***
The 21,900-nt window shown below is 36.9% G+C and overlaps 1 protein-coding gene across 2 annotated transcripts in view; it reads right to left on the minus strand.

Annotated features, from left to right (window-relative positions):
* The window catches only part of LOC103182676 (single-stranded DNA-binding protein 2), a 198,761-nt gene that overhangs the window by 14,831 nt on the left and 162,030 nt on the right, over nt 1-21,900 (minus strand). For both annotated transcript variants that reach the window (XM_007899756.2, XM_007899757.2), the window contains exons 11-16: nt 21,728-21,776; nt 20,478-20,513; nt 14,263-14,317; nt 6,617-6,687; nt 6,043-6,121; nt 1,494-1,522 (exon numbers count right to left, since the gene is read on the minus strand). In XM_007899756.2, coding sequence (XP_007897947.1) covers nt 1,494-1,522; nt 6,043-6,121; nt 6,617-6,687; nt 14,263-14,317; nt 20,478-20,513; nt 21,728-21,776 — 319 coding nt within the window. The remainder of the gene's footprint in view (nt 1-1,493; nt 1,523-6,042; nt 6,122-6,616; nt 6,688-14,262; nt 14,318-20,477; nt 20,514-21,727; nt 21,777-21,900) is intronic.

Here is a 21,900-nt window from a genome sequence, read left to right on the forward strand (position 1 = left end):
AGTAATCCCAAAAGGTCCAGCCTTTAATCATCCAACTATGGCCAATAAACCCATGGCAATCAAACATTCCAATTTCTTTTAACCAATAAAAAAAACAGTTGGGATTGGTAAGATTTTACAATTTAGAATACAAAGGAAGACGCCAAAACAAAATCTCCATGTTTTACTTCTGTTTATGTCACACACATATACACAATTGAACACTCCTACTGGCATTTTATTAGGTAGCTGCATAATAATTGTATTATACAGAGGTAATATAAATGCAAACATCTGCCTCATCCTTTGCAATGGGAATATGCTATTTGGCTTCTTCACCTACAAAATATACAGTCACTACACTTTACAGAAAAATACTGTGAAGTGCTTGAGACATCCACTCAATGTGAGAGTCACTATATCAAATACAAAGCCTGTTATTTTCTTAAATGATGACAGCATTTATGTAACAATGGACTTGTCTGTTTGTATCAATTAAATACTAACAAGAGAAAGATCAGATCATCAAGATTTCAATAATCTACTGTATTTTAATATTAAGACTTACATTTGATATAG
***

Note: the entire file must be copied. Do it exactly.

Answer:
The 21,900-nt window shown below is 36.9% G+C and overlaps 1 protein-coding gene across 2 annotated transcripts in view; it reads right to left on the minus strand.

Annotated features, from left to right (window-relative positions):
* The window catches only part of LOC103182676 (single-stranded DNA-binding protein 2), a 198,761-nt gene that overhangs the window by 14,831 nt on the left and 162,030 nt on the right, over nt 1-21,900 (minus strand). For both annotated transcript variants that reach the window (XM_007899756.2, XM_007899757.2), the window contains exons 11-16: nt 21,728-21,776; nt 20,478-20,513; nt 14,263-14,317; nt 6,617-6,687; nt 6,043-6,121; nt 1,494-1,522 (exon numbers count right to left, since the gene is read on the minus strand). In XM_007899756.2, coding sequence (XP_007897947.1) covers nt 1,494-1,522; nt 6,043-6,121; nt 6,617-6,687; nt 14,263-14,317; nt 20,478-20,513; nt 21,728-21,776 — 319 coding nt within the window. The remainder of the gene's footprint in view (nt 1-1,493; nt 1,523-6,042; nt 6,122-6,616; nt 6,688-14,262; nt 14,318-20,477; nt 20,514-21,727; nt 21,777-21,900) is intronic.

Here is a 21,900-nt window from a genome sequence, read left to right on the forward strand (position 1 = left end):
AGTAATCCCAAAAGGTCCAGCCTTTAATCATCCAACTATGGCCAATAAACCCATGGCAATCAAACATTCCAATTTCTTTTAACCAATAAAAAAAACAGTTGGGATTGGTAAGATTTTACAATTTAGAATACAAAGGAAGACGCCAAAACAAAATCTCCATGTTTTACTTCTGTTTATGTCACACACATATACACAATTGAACACTCCTACTGGCATTTTATTAGGTAGCTGCATAATAATTGTATTATACAGAGGTAATATAAATGCAAACATCTGCCTCATCCTTTGCAATGGGAATATGCTATTTGGCTTCTTCACCTACAAAATATACAGTCACTACACTTTACAGAAAAATACTGTGAAGTGCTTGAGACATCCACTCAATGTGAGAGTCACTATATCAAATACAAAGCCTGTTATTTTCTTAAATGATGACAGCATTTATGTAACAATGGACTTGTCTGTTTGTATCAATTAAATACTAACAAGAGAAAGATCAGATCATCAAGATTTCAATAATCTACTGTATTTTAATATTAAGACTTACATTTGATATAG